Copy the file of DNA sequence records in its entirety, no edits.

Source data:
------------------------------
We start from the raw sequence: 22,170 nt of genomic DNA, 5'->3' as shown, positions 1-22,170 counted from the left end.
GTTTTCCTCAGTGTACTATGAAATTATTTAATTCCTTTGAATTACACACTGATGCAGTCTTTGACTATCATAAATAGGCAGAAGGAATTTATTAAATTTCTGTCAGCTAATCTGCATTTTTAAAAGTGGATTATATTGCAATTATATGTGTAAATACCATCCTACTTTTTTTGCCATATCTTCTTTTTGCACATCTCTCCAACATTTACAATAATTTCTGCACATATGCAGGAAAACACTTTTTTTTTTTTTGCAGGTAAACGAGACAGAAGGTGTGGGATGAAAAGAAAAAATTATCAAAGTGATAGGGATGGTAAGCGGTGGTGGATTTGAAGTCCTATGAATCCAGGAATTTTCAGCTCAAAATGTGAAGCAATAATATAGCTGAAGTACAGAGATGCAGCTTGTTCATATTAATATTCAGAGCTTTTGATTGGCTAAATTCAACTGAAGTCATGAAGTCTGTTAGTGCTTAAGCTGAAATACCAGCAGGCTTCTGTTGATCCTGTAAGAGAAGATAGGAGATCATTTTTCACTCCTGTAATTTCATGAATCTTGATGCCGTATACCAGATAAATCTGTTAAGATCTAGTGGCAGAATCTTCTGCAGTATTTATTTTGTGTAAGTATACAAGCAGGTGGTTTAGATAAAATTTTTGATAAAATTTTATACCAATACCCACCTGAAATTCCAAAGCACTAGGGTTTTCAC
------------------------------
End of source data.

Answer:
We start from the raw sequence: 22,170 nt of genomic DNA, 5'->3' as shown, positions 1-22,170 counted from the left end.
GTTTTCCTCAGTGTACTATGAAATTATTTAATTCCTTTGAATTACACACTGATGCAGTCTTTGACTATCATAAATAGGCAGAAGGAATTTATTAAATTTCTGTCAGCTAATCTGCATTTTTAAAAGTGGATTATATTGCAATTATATGTGTAAATACCATCCTACTTTTTTTGCCATATCTTCTTTTTGCACATCTCTCCAACATTTACAATAATTTCTGCACATATGCAGGAAAACACTTTTTTTTTTTTTGCAGGTAAACGAGACAGAAGGTGTGGGATGAAAAGAAAAAATTATCAAAGTGATAGGGATGGTAAGCGGTGGTGGATTTGAAGTCCTATGAATCCAGGAATTTTCAGCTCAAAATGTGAAGCAATAATATAGCTGAAGTACAGAGATGCAGCTTGTTCATATTAATATTCAGAGCTTTTGATTGGCTAAATTCAACTGAAGTCATGAAGTCTGTTAGTGCTTAAGCTGAAATACCAGCAGGCTTCTGTTGATCCTGTAAGAGAAGATAGGAGATCATTTTTCACTCCTGTAATTTCATGAATCTTGATGCCGTATACCAGATAAATCTGTTAAGATCTAGTGGCAGAATCTTCTGCAGTATTTATTTTGTGTAAGTATACAAGCAGGTGGTTTAGATAAAATTTTTGATAAAATTTTATACCAATACCCACCTGAAATTCCAAAGCACTAGGGTTTTCAC